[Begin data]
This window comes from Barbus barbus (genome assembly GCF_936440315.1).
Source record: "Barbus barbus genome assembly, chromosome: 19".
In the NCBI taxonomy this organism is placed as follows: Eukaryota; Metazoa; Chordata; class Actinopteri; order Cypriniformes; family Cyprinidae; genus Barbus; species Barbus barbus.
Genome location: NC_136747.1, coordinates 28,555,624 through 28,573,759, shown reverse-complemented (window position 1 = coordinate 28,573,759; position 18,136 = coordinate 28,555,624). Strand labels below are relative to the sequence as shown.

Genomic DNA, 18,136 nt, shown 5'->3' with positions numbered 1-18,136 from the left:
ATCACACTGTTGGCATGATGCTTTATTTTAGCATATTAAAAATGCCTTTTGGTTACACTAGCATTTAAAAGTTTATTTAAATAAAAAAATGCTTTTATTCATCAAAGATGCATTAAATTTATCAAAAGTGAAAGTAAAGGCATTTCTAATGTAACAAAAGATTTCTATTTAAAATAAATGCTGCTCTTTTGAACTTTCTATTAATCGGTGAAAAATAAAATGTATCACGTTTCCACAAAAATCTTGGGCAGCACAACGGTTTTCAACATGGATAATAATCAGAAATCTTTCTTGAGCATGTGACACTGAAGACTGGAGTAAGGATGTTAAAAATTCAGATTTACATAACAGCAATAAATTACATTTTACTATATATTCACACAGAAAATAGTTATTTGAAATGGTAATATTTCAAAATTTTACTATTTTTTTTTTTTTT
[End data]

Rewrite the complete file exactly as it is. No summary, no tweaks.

This window comes from Barbus barbus (genome assembly GCF_936440315.1).
Source record: "Barbus barbus genome assembly, chromosome: 19".
In the NCBI taxonomy this organism is placed as follows: Eukaryota; Metazoa; Chordata; class Actinopteri; order Cypriniformes; family Cyprinidae; genus Barbus; species Barbus barbus.
Genome location: NC_136747.1, coordinates 28,555,624 through 28,573,759, shown reverse-complemented (window position 1 = coordinate 28,573,759; position 18,136 = coordinate 28,555,624). Strand labels below are relative to the sequence as shown.

Genomic DNA, 18,136 nt, shown 5'->3' with positions numbered 1-18,136 from the left:
ATCACACTGTTGGCATGATGCTTTATTTTAGCATATTAAAAATGCCTTTTGGTTACACTAGCATTTAAAAGTTTATTTAAATAAAAAAATGCTTTTATTCATCAAAGATGCATTAAATTTATCAAAAGTGAAAGTAAAGGCATTTCTAATGTAACAAAAGATTTCTATTTAAAATAAATGCTGCTCTTTTGAACTTTCTATTAATCGGTGAAAAATAAAATGTATCACGTTTCCACAAAAATCTTGGGCAGCACAACGGTTTTCAACATGGATAATAATCAGAAATCTTTCTTGAGCATGTGACACTGAAGACTGGAGTAAGGATGTTAAAAATTCAGATTTACATAACAGCAATAAATTACATTTTACTATATATTCACACAGAAAATAGTTATTTGAAATGGTAATATTTCAAAATTTTACTATTTTTTTTTTTTTT